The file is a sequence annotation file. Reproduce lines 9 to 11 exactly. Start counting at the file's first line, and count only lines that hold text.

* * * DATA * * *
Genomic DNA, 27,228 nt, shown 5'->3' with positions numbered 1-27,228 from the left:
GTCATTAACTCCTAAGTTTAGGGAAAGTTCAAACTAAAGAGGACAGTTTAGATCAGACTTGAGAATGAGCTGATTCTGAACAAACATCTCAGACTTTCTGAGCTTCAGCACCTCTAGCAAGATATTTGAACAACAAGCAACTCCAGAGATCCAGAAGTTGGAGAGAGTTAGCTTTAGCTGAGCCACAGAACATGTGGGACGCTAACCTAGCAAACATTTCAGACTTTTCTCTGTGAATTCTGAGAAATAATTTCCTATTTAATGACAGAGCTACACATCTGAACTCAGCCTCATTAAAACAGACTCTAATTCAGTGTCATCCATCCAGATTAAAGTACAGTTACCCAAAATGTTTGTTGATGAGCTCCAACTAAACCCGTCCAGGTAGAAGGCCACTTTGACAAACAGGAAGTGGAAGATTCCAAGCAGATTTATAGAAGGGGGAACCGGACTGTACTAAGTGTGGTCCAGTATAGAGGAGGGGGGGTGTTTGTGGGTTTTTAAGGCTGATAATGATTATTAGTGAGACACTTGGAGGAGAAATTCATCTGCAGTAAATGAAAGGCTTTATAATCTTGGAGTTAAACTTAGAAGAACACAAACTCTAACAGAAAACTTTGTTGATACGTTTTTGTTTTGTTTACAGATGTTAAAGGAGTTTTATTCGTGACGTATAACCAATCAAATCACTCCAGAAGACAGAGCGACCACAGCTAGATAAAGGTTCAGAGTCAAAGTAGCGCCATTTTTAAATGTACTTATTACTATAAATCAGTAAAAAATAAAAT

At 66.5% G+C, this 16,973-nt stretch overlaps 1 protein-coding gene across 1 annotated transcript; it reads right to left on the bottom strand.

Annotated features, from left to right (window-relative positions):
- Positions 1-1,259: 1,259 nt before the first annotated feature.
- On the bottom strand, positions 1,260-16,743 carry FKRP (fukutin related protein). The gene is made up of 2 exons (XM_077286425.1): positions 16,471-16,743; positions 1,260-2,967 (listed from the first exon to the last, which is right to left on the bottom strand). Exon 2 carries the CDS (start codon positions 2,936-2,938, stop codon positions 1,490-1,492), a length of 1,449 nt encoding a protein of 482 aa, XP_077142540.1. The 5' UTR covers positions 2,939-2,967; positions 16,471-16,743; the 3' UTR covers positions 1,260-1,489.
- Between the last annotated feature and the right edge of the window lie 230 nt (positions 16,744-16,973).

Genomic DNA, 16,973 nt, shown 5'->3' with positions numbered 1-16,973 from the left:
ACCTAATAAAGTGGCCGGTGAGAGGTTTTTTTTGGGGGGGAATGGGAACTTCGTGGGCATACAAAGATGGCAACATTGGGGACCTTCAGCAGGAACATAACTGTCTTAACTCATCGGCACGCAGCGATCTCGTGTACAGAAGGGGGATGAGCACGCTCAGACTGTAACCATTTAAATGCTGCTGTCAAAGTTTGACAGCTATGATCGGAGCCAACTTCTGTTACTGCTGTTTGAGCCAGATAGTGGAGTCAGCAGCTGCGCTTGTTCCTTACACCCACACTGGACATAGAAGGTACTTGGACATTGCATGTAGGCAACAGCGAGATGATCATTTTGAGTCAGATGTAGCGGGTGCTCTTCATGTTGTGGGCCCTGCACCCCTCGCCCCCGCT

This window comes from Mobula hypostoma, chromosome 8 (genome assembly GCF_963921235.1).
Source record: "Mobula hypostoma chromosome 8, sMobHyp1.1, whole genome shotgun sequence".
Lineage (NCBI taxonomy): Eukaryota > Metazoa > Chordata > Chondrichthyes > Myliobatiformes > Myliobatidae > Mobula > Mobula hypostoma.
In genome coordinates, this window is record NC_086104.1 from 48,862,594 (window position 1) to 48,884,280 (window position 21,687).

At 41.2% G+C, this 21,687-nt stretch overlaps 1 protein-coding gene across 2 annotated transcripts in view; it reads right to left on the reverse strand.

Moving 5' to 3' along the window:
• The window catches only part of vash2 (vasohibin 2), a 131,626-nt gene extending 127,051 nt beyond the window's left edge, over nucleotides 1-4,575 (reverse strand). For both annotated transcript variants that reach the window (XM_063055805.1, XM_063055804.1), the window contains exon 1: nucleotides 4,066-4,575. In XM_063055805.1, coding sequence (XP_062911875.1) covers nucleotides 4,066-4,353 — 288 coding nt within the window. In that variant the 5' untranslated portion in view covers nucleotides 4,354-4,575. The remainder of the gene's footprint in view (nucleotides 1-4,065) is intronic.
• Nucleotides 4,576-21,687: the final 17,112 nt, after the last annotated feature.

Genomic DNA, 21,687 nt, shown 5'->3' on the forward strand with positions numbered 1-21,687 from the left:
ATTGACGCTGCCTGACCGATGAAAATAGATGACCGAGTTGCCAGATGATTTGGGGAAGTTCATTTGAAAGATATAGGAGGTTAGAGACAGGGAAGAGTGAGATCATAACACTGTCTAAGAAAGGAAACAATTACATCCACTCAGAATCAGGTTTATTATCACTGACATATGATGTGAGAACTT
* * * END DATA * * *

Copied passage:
ACCTAATAAAGTGGCCGGTGAGAGGTTTTTTTTGGGGGGGAATGGGAACTTCGTGGGCATACAAAGATGGCAACATTGGGGACCTTCAGCAGGAACATAACTGTCTTAACTCATCGGCACGCAGCGATCTCGTGTACAGAAGGGGGATGAGCACGCTCAGACTGTAACCATTTAAATGCTGCTGTCAAAGTTTGACAGCTATGATCGGAGCCAACTTCTGTTACTGCTGTTTGAGCCAGATAGTGGAGTCAGCAGCTGCGCTTGTTCCTTACACCCACACTGGACATAGAAGGTACTTGGACATTGCATGTAGGCAACAGCGAGATGATCATTTTGAGTCAGATGTAGCGGGTGCTCTTCATGTTGTGGGCCCTGCACCCCTCGCCCCCGCT

This window comes from Mobula hypostoma, chromosome 8 (genome assembly GCF_963921235.1).
Source record: "Mobula hypostoma chromosome 8, sMobHyp1.1, whole genome shotgun sequence".